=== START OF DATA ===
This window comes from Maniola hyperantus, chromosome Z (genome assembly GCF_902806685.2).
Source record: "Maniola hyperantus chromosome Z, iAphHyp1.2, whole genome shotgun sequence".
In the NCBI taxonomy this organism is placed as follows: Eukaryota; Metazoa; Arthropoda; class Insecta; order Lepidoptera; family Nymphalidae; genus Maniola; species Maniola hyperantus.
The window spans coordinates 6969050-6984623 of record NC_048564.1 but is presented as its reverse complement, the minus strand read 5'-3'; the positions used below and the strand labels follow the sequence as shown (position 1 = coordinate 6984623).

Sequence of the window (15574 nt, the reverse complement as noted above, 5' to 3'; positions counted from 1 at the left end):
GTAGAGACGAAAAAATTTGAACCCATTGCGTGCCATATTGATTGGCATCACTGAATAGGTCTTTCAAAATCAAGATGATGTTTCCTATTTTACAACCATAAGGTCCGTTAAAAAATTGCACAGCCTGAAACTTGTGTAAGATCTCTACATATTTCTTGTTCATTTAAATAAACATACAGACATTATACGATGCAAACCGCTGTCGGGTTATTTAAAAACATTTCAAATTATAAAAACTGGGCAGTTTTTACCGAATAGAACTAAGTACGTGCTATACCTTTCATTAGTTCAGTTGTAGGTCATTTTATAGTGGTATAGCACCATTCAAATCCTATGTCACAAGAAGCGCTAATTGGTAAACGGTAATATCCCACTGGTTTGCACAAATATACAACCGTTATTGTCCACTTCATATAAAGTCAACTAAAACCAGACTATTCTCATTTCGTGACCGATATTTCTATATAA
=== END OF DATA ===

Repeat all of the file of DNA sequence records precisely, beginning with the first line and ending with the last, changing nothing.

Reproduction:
This window comes from Maniola hyperantus, chromosome Z (genome assembly GCF_902806685.2).
Source record: "Maniola hyperantus chromosome Z, iAphHyp1.2, whole genome shotgun sequence".
In the NCBI taxonomy this organism is placed as follows: Eukaryota; Metazoa; Arthropoda; class Insecta; order Lepidoptera; family Nymphalidae; genus Maniola; species Maniola hyperantus.
The window spans coordinates 6969050-6984623 of record NC_048564.1 but is presented as its reverse complement, the minus strand read 5'-3'; the positions used below and the strand labels follow the sequence as shown (position 1 = coordinate 6984623).

Sequence of the window (15574 nt, the reverse complement as noted above, 5' to 3'; positions counted from 1 at the left end):
GTAGAGACGAAAAAATTTGAACCCATTGCGTGCCATATTGATTGGCATCACTGAATAGGTCTTTCAAAATCAAGATGATGTTTCCTATTTTACAACCATAAGGTCCGTTAAAAAATTGCACAGCCTGAAACTTGTGTAAGATCTCTACATATTTCTTGTTCATTTAAATAAACATACAGACATTATACGATGCAAACCGCTGTCGGGTTATTTAAAAACATTTCAAATTATAAAAACTGGGCAGTTTTTACCGAATAGAACTAAGTACGTGCTATACCTTTCATTAGTTCAGTTGTAGGTCATTTTATAGTGGTATAGCACCATTCAAATCCTATGTCACAAGAAGCGCTAATTGGTAAACGGTAATATCCCACTGGTTTGCACAAATATACAACCGTTATTGTCCACTTCATATAAAGTCAACTAAAACCAGACTATTCTCATTTCGTGACCGATATTTCTATATAA